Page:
5 lies your banker may tell you

By Wendy Connick

The Wells Fargo fake account scandal that erupted in 2016 is an extreme case, but there’s no question that bank employees are often under considerable pressure to sell bank products and services. And that pressure may lead them to use trickery or even outright lies to meet their sales quotas. Bankers and tellers may also lie about how certain bank services work because they know that the truth would be pretty unappetizing, and they want to avoid a confrontation.

Have your bank’s employees told you any of the following fibs?

1. Online banking is perfectly safe. It’s hard to find a bank these days that doesn’t offer some form of online banking, and many also provide smartphone access through apps and mobile-friendly websites. Unfortunately, despite banks’ best efforts, there is no such thing as a 100% secure website. Just consider Citibank’s 2011 online banking breach, which affected 360,000 credit cardholders. 

Does this mean you shouldn’t use online banking? No, but it does mean you should take precautions, such as setting up alerts to warn you if certain transactions take place and making sure your username and password are secure (i.e., complex and different from all of your other online logins).

2. To upgrade you, we’ll need to open a new account. Some years ago, I paid a visit to my local Wells Fargo branch to see about switching to a different type of savings account that would get me lower monthly fees and a better rate of interest. The banker informed me that he would need to close down my old savings account and open a new one in order to get me into the new type of account. In reality, banks can switch you from one type of savings or checking account to another without changing anything else about your account. A banker who says otherwise is almost certainly looking to pad their quota of new accounts. If a banker tries a similar line of argument on you, ask to speak with the manager or consider switching banks.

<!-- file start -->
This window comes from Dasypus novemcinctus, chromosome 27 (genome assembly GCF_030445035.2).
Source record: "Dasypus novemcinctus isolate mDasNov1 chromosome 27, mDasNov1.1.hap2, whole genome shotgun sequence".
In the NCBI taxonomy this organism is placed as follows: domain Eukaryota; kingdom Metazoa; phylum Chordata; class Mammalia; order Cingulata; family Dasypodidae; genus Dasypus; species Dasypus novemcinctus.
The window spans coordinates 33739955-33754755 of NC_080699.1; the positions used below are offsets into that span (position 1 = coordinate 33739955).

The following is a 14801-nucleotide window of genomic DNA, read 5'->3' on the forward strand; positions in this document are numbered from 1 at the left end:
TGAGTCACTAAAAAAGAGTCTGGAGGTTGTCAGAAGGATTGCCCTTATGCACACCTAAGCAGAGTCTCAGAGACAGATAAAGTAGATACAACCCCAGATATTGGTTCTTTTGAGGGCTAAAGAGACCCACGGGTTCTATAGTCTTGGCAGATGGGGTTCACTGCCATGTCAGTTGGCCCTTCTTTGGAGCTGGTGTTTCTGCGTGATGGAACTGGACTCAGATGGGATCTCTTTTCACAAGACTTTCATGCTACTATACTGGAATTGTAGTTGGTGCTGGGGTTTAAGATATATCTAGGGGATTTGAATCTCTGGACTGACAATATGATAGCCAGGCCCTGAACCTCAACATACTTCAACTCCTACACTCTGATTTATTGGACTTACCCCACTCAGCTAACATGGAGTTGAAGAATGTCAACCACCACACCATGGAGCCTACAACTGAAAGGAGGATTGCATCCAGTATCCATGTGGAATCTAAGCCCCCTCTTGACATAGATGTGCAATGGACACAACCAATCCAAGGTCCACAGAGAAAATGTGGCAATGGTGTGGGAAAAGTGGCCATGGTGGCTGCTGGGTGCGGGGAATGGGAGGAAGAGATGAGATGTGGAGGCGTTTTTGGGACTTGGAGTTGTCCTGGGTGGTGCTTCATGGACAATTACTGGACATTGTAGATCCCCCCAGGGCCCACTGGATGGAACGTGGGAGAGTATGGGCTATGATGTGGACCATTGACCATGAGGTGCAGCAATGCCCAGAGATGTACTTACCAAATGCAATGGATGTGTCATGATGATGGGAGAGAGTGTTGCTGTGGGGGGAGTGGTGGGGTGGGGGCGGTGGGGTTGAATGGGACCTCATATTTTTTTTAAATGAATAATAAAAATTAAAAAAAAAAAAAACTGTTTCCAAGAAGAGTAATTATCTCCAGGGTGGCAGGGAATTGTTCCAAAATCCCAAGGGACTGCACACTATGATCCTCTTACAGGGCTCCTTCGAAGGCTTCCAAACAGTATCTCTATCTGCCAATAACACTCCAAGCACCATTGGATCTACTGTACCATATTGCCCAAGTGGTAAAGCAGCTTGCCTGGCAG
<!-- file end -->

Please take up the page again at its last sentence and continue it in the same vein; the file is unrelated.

3. Keeping a high balance in your checking account is sound financial practice. Banks often structure their account rules and fees to encourage customers to keep large balances in their checking accounts. This is great for the banks, because checking accounts typically pay little or no interest. If everyone kept the bare minimum in their checking accounts and moved the rest of their funds into savings, banks would end up paying out a lot more interest. Try to keep just enough in your checking account to cover your expenses and regularly sweep the rest into a savings account.

This is one of the many times when having a comprehensive budget can really help: If you know exactly what’s going to come out of your account during the month, you can leave just enough to cover your expenses in checking and make a little extra interest on the rest.

4. Opening a new credit card will improve your credit score. If you’ve maxed out your existing credit cards, opening a new one can indeed help your credit score by reducing your ratio of debt to available credit, which is also known as your “credit card utilization” percentage. But if you already have plenty of available credit, opening a new card won’t help you. In fact, it can lower your credit score by adding another credit inquiry to your report.

The impact of a credit inquiry is typically small -- no more than five points off your score -- but why take a five-point hit if you don’t have to, especially since inquiries remain on your credit report for up to two years? 

5. I’m here to advise you. Unfortunately, bankers often consider themselves salespeople, rather than advisors. That’s inevitable, given that many banks require bankers and tellers to sell a certain number of new products and services to customers, and may pay commissions for doing so. Indeed, Wells Fargo bankers reported that failing to meet sales quotas could get them fired. This places bank employees in a situation where they are rewarded for selling new products -- whether or not the customer needs them. Given this conflict of interest, bank employees may urge you to get new accounts and services for the flimsiest of reasons. If a banker or teller suggests you open a new account, don’t agree unless you can see a clear and compelling reason to do so.

There’s no need to suspect that every banker you encounter is trying to fleece you, and many banks are staffed with employees who are looking out for your best interests. Just be sure to go into any conversation with both eyes wide open -- and be sure to investigate any dubious claims like the ones listed above.

This article originally published on Motley Fool.